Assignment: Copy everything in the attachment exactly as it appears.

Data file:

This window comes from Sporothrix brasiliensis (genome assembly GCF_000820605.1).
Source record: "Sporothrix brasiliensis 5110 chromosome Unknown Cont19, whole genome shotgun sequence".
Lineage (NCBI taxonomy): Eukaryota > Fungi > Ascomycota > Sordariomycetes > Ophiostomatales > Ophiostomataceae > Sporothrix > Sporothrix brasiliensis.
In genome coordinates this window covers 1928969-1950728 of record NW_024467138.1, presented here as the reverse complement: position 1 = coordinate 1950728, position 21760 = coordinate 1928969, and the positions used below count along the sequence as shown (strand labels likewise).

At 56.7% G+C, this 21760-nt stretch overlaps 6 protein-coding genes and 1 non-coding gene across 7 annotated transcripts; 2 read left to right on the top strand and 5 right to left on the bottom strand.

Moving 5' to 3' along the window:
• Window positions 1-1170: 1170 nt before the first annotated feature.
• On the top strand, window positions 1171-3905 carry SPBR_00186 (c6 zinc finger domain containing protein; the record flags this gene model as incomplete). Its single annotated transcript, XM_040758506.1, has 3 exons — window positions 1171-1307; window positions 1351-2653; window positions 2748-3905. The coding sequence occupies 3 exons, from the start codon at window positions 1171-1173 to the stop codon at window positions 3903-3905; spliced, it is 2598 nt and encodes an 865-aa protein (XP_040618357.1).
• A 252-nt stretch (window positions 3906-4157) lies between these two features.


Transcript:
This window comes from Sporothrix brasiliensis (genome assembly GCF_000820605.1).
Source record: "Sporothrix brasiliensis 5110 chromosome Unknown Cont19, whole genome shotgun sequence".
Lineage (NCBI taxonomy): Eukaryota > Fungi > Ascomycota > Sordariomycetes > Ophiostomatales > Ophiostomataceae > Sporothrix > Sporothrix brasiliensis.
In genome coordinates this window covers 1928969-1950728 of record NW_024467138.1, presented here as the reverse complement: position 1 = coordinate 1950728, position 21760 = coordinate 1928969, and the positions used below count along the sequence as shown (strand labels likewise).

At 56.7% G+C, this 21760-nt stretch overlaps 6 protein-coding genes and 1 non-coding gene across 7 annotated transcripts; 2 read left to right on the top strand and 5 right to left on the bottom strand.

Moving 5' to 3' along the window:
• Window positions 1-1170: 1170 nt before the first annotated feature.
• On the top strand, window positions 1171-3905 carry SPBR_00186 (c6 zinc finger domain containing protein; the record flags this gene model as incomplete). Its single annotated transcript, XM_040758506.1, has 3 exons — window positions 1171-1307; window positions 1351-2653; window positions 2748-3905. The coding sequence occupies 3 exons, from the start codon at window positions 1171-1173 to the stop codon at window positions 3903-3905; spliced, it is 2598 nt and encodes an 865-aa protein (XP_040618357.1).
• A 252-nt stretch (window positions 3906-4157) lies between these two features.